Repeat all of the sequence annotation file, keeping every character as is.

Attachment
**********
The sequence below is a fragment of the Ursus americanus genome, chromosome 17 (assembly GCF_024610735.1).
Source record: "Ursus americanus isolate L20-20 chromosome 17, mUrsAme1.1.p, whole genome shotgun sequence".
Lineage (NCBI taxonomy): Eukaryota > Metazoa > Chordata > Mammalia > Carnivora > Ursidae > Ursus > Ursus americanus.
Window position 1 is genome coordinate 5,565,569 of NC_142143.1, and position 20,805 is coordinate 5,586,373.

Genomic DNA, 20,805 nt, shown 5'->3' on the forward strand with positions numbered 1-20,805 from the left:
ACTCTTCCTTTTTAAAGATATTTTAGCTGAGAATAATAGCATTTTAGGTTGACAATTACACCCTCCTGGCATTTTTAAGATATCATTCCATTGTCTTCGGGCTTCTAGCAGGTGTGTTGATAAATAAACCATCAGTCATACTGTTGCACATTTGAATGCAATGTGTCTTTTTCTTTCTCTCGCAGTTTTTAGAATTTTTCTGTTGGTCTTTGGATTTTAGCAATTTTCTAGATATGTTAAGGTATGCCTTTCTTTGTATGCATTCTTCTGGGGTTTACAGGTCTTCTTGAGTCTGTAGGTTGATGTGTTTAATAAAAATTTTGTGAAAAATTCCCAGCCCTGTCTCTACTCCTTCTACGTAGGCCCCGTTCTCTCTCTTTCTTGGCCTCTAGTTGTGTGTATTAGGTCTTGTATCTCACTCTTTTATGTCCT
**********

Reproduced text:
The sequence below is a fragment of the Ursus americanus genome, chromosome 17 (assembly GCF_024610735.1).
Source record: "Ursus americanus isolate L20-20 chromosome 17, mUrsAme1.1.p, whole genome shotgun sequence".
Lineage (NCBI taxonomy): Eukaryota > Metazoa > Chordata > Mammalia > Carnivora > Ursidae > Ursus > Ursus americanus.
Window position 1 is genome coordinate 5,565,569 of NC_142143.1, and position 20,805 is coordinate 5,586,373.

Genomic DNA, 20,805 nt, shown 5'->3' on the forward strand with positions numbered 1-20,805 from the left:
ACTCTTCCTTTTTAAAGATATTTTAGCTGAGAATAATAGCATTTTAGGTTGACAATTACACCCTCCTGGCATTTTTAAGATATCATTCCATTGTCTTCGGGCTTCTAGCAGGTGTGTTGATAAATAAACCATCAGTCATACTGTTGCACATTTGAATGCAATGTGTCTTTTTCTTTCTCTCGCAGTTTTTAGAATTTTTCTGTTGGTCTTTGGATTTTAGCAATTTTCTAGATATGTTAAGGTATGCCTTTCTTTGTATGCATTCTTCTGGGGTTTACAGGTCTTCTTGAGTCTGTAGGTTGATGTGTTTAATAAAAATTTTGTGAAAAATTCCCAGCCCTGTCTCTACTCCTTCTACGTAGGCCCCGTTCTCTCTCTTTCTTGGCCTCTAGTTGTGTGTATTAGGTCTTGTATCTCACTCTTTTATGTCCT